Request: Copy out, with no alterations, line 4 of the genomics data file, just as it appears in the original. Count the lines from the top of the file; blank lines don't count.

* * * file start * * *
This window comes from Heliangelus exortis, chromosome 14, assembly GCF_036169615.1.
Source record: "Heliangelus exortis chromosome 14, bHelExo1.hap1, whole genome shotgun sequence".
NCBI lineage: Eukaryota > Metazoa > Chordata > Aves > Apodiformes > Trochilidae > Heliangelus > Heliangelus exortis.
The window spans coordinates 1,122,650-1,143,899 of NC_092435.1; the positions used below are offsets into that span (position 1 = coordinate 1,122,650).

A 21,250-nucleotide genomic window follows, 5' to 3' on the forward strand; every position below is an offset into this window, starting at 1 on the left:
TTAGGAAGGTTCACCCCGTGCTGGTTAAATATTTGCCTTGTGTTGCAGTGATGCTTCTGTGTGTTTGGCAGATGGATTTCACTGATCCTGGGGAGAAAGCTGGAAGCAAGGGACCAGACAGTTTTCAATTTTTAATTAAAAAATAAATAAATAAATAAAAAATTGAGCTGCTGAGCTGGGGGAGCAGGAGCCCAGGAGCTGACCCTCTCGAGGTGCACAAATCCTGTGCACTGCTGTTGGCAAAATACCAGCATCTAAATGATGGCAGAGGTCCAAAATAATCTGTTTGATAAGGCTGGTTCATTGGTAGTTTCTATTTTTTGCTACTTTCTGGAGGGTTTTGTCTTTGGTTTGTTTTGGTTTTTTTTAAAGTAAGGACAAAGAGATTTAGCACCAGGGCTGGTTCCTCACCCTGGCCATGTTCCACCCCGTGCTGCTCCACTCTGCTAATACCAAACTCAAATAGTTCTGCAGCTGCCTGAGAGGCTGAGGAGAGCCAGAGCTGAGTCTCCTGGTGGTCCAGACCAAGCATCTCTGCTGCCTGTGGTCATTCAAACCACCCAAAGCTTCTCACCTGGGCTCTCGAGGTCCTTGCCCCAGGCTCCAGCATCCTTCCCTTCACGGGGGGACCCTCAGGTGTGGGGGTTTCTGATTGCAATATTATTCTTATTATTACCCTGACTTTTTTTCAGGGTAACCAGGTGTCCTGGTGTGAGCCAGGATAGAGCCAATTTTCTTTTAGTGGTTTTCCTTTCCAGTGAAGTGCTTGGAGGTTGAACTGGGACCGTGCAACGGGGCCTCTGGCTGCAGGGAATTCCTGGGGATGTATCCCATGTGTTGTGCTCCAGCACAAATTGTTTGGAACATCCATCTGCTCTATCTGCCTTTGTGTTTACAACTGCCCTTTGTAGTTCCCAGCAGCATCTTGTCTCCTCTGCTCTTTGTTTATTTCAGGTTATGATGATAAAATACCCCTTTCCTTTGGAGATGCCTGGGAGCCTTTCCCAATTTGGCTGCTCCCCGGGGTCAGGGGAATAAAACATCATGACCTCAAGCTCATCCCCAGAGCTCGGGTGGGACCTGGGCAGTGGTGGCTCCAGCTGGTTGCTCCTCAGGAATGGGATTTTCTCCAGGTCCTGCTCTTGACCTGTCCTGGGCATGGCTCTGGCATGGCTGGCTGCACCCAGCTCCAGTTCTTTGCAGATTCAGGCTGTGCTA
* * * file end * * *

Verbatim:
The window spans coordinates 1,122,650-1,143,899 of NC_092435.1; the positions used below are offsets into that span (position 1 = coordinate 1,122,650).